Warc Blog

Online privacy 'needs to improve'

18 October 2013
LONDON: Brands and online advertisers have been warned to exercise caution about how they use consumer data or risk prescriptive legislation from policymakers seeking to address concerns about privacy.

Speaking at an event organised by online privacy consultants TRUSTe, online ad practitioners were told it was their responsibility to be more transparent and to explain themselves better to legislators, Marketing Week reported.

Nick Stringer, head of regulatory affairs at IAB UK, the industry body for digital advertising, said: "The role of our business models is not well understood and it's up to us to show how they work and show the economic value of these [online behavioural advertising] business models."

Although he accepted that the industry had taken steps to improve consumer education and that the UK authorities supported the sector, as did elements within the European Commission, more work needed to be done.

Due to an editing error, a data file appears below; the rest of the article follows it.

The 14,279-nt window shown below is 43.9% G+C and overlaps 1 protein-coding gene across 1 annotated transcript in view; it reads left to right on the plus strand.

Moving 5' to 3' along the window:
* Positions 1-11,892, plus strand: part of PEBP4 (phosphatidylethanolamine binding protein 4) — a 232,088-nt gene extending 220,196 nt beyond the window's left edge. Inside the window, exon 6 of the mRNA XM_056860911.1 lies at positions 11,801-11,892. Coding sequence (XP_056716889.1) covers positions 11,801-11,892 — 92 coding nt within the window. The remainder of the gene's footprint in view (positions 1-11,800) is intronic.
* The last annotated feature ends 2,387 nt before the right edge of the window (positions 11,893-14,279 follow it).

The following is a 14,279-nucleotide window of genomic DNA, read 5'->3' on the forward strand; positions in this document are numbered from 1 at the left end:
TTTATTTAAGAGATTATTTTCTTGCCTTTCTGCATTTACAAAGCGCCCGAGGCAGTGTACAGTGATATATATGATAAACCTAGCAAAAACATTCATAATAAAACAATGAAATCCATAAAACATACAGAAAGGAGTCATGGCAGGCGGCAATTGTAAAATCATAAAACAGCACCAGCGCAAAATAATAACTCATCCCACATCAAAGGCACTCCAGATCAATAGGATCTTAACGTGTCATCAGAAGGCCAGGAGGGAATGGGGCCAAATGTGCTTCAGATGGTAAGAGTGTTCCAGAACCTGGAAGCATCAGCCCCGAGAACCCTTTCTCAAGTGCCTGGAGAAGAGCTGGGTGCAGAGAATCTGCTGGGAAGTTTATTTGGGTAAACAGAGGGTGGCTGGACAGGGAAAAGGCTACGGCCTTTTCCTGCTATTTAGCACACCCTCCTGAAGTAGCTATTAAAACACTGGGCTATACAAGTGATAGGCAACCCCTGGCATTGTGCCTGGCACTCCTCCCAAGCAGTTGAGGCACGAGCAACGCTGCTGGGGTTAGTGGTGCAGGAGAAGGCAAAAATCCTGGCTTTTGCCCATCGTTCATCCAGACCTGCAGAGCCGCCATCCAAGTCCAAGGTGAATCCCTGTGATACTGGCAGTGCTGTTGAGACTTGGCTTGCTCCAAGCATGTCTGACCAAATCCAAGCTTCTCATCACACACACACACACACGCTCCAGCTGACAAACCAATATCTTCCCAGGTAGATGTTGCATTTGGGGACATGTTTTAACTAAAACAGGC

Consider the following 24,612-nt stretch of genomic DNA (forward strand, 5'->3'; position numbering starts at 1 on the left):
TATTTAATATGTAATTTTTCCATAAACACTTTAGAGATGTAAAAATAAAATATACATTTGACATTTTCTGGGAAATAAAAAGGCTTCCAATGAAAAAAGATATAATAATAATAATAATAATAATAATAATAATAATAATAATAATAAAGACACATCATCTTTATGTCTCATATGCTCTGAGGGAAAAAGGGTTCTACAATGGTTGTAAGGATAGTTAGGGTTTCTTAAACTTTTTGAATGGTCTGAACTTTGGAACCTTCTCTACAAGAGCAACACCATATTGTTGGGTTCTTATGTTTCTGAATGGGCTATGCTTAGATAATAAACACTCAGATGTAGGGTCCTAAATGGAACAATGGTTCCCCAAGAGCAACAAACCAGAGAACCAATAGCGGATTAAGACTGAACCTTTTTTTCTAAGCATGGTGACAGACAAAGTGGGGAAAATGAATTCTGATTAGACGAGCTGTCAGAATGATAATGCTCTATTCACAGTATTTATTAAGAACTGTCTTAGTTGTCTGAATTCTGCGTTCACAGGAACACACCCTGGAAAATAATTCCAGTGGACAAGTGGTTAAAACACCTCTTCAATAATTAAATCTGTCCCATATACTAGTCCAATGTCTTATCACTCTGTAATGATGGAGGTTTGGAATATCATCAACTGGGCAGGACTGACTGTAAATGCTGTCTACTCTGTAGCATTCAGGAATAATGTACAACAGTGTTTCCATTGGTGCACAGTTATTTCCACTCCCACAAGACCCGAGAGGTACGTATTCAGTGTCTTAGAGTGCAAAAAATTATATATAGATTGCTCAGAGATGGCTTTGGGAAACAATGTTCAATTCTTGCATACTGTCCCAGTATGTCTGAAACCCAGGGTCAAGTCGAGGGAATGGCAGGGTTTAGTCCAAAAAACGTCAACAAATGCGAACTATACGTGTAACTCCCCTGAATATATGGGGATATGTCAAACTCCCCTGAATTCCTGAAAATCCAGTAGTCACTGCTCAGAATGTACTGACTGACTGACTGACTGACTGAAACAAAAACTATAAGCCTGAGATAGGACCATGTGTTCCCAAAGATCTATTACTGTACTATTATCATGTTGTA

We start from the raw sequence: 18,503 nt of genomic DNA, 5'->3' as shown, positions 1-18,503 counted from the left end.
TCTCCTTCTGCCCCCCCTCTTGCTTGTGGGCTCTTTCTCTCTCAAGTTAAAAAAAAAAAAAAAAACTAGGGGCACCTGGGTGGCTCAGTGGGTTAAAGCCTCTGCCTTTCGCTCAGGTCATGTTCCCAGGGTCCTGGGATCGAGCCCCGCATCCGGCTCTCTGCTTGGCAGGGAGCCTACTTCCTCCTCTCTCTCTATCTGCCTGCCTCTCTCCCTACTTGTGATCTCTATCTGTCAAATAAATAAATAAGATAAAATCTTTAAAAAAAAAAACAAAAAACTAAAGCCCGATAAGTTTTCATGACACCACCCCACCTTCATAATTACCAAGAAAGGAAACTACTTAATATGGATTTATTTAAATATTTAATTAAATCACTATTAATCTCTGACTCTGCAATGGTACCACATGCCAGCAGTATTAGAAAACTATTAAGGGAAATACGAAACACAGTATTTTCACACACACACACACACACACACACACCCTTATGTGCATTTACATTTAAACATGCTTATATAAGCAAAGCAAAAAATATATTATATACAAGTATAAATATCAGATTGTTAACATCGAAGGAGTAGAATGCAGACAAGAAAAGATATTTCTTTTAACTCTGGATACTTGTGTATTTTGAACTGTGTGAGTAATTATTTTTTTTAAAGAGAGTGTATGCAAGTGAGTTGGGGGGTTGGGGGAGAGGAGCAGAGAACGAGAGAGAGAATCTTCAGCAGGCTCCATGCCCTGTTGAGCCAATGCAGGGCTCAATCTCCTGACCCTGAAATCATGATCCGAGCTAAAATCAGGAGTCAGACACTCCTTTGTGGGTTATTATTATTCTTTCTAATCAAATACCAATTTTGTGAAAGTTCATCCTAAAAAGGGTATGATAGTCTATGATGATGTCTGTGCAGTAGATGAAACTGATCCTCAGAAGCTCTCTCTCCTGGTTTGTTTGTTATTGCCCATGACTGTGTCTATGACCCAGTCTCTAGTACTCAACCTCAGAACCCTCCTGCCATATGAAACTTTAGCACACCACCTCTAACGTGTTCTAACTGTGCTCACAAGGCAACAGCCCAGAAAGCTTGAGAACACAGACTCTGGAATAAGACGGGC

Separately, Dave Deasey, VP of marketing at TRUSTe, presented recent research that showed privacy was a top concern for 20% of mobile consumers and second only to concerns about battery life.

The study also found 37% of respondents checked if an app had a clear privacy policy before they divulged personal information.

Wednesday's event took place on the same day that Facebook announced changes to its privacy policy, allowing teenagers aged 13 to 17 to share their posts with anyone on the internet, Associated Press reported.

Facebook has introduced protective measures, such as an automatic caution before every public post, but the move has stirred unease.

Kathryn Montgomery, professor of communication at the American University in Washington, warned that teenagers had a tendency to take risks and often don't understand the consequences of their behaviour.

"What this is really about is maximising the kind of sharing at the heart of Facebook's business model," she said, adding that to allow teens to share more about themselves will enable advertisers to collect more personal data about minors, who would be unaware that their "interests are under a digital microscope".

Data sourced from Marketing Week, Associated Press; additional content by Warc staff

 
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